For the past 50 years or so, one of the most popular series among U.S. numismatists has been the Morgan silver dollar. Struck between 1878 and 1904 (with a final issue in 1921), Morgan dollars have achieved their popularity due to their large size, attractive design, and widespread availability in Mint State grades at relatively low cost (for common dates). Large quantities of Morgan dollars were stored by the Treasury Department for many years, so today’s collector can acquire a near Gem example of a 120-140 year old coin for less than $100. Some Morgan dollars circulated heavily (particularly in the western states) so Morgans are found in nearly all grades from Poor 01 through Superb Gem Mint State 68.
Grading Morgan dollars is not particularly difficult because they are large, struck in silver, and conventionally designed with relatively few striking anomalies. There are a few issues (such as some weak strikes from the New Orleans Mint in the late-1880s and 1890s) but in general, most Morgan dollars were well struck and fairly uniform in appearance when they left the mint. However, in the intervening century, quite a bit has happened to them including transportation and storage in bags, time in circulation, and more recently, handling (and some mishandling) by dealers and collectors.
In lower circulated grades up to about VF-20, the focus is generally on what is visible on the coin. In grades of Poor-01 and Fair-02, a readable date and mintmark is a must. From AG-03 through Good-06, the focus is mainly on the rim. It will be worn well into the letters on an AG-03, perhaps just touching the tops of the letters in Good-04, and by Good-06, the rim should be full. In the grades of VG-08 and -10, and Fine-12 and -15, the major elements in the design such as the hairline around the forehead and in front of the ear become visible. The feathers on the back of the eagle’s wing also gain internal detail.
Above VF-20, the focus shifts to what is missing rather that what is present. Points of wear in the upper grades are naturally the high points of the design, and flatness on the hair directly above the ear and on the eagle’s breast are the areas to look for. By AU-53 or -55, some luster in the protected areas may be found, and by AU-58, there should be considerable luster on the coin.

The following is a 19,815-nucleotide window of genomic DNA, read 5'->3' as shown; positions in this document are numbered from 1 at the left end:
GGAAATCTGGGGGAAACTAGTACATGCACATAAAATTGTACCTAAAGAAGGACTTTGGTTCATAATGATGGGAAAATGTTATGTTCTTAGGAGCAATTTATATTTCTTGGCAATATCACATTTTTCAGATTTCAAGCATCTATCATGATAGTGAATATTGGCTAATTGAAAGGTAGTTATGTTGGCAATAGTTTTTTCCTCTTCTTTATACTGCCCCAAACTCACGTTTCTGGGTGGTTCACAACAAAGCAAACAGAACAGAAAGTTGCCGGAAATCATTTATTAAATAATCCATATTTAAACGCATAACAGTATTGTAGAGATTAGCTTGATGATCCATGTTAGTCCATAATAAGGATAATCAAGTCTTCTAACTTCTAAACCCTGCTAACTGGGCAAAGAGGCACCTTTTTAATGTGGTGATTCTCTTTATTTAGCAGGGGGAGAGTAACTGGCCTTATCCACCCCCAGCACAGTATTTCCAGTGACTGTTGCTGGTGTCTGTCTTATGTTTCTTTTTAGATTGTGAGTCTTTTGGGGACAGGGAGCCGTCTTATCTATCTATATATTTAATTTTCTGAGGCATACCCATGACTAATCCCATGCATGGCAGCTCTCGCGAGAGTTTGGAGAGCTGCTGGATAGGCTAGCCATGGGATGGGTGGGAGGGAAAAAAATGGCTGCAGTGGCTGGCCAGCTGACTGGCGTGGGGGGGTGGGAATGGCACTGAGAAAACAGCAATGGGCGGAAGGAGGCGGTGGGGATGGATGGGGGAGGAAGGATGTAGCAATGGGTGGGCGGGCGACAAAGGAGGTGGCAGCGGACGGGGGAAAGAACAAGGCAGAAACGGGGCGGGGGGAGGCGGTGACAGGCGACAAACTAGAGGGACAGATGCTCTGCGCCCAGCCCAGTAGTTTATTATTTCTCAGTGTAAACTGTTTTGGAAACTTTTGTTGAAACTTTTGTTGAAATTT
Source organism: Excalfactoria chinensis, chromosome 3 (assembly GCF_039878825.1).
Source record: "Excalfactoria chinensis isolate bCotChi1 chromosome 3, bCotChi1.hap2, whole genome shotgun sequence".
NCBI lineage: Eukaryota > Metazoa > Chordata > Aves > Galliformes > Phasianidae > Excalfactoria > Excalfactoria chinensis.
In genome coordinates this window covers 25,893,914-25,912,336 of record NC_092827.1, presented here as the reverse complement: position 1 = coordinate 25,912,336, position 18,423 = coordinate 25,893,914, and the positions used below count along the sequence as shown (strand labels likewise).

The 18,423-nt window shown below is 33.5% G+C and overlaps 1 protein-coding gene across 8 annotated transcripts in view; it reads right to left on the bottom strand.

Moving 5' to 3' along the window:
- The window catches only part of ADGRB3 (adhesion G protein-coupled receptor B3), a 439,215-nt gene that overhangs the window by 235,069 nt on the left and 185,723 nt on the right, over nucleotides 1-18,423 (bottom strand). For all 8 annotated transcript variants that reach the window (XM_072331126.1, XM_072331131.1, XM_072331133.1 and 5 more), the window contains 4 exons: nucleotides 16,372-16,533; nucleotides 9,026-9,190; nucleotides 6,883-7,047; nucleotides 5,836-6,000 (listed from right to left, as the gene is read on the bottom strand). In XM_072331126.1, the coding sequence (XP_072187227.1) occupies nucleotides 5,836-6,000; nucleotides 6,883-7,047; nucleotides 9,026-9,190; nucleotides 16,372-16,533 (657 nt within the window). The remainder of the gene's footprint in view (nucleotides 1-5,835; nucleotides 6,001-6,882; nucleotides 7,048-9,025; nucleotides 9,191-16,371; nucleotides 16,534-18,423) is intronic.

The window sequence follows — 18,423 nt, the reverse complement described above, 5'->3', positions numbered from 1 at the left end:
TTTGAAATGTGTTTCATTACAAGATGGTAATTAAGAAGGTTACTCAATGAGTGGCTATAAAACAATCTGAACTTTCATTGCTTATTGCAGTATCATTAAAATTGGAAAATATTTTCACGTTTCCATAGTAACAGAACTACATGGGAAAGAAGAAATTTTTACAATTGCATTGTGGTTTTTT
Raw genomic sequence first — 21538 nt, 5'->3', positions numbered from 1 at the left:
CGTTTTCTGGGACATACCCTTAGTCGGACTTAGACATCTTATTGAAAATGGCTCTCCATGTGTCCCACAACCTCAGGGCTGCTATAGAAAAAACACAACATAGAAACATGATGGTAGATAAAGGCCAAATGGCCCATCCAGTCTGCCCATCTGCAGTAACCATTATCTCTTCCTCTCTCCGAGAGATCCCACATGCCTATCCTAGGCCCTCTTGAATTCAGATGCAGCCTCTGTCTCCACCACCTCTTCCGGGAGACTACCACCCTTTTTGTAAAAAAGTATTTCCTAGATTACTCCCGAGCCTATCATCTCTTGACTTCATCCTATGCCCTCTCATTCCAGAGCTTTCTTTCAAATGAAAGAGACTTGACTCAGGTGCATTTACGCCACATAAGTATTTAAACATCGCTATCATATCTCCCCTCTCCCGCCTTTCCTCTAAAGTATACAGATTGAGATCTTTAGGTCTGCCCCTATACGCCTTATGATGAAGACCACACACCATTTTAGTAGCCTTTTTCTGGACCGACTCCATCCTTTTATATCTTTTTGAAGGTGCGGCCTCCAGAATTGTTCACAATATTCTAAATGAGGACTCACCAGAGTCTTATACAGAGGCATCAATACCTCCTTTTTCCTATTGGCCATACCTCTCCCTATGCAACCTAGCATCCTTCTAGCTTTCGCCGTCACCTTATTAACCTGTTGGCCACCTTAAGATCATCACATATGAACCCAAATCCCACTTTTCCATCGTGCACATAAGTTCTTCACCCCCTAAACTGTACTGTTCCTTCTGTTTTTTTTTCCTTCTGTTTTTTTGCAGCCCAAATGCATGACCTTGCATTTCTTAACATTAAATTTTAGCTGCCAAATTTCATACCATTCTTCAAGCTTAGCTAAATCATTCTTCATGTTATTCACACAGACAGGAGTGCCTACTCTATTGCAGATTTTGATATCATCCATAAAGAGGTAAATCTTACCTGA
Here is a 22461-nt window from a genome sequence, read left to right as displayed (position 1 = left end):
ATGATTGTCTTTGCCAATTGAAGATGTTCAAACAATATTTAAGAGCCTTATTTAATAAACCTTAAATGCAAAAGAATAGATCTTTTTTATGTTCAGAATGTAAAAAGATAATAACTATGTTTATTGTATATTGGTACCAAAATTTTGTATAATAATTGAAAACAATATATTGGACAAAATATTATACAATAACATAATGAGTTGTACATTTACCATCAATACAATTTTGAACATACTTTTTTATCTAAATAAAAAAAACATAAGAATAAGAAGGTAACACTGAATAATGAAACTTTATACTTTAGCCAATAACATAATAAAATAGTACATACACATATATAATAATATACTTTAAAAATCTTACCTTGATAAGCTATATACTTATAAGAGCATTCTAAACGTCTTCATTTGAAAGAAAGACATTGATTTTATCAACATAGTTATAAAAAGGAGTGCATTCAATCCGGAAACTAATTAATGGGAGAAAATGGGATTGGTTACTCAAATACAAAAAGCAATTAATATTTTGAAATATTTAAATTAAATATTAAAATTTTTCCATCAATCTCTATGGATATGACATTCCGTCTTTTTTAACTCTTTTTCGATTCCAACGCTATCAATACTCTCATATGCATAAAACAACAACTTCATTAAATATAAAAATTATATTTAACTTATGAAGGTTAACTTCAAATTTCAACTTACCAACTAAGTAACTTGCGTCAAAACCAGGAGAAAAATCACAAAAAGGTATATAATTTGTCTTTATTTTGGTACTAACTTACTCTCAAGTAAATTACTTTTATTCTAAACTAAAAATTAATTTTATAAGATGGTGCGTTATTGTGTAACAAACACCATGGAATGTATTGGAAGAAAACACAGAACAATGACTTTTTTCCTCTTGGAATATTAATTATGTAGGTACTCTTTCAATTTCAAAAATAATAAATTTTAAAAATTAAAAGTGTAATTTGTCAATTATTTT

Mint State grades are largely determined by the preservation of the coin’s surface. Because Morgan dollars are large and heavy, they are quite vulnerable to bag marks. Years of handling and movement in bags have taken their toll, and many Mint State examples today show a fair amount of contact marks from hitting and scraping against other coins in the bag. Most heavily bag-marked Morgans would grade in the MS-60-62 range. MS-63s and -64s will show some marks, but none should be particularly heavy or distracting. By the time you get to MS-65 and -66, the coin should be quite clean, with only a few light marks in the fields or on the cheek. The elusive MS-67s and -68s are superb examples, with only a few trivial marks in out-of-the-way places. The left obverse field and cheek of Liberty should be nearly free of marks in the highest grades, as those are the areas to which the eye is first drawn.
PCGS assigns two qualifiers to Mint State Morgan dollars: Prooflike and Deep Mirror Prooflike. These coins were struck from freshly or heavily polished dies and constitute a relatively small portion of all Morgan dollars. They are highly prized by collectors due to their reflective fields.
Morgan dollar reverses almost always appear nicer than the obverse due to the dynamics of the design. There is not quite as much open field area, and the eagle tends to hide marks better than Liberty’s cheek. At least two-thirds of the grading weight is generally given to the obverse on a Morgan dollar.
Learning to grade Morgan dollars is easier than for many series due to their widespread availability in Mint State grades. Just go to a coin show and look in dealers’ cases, and you can see lots of examples that should provide a great education.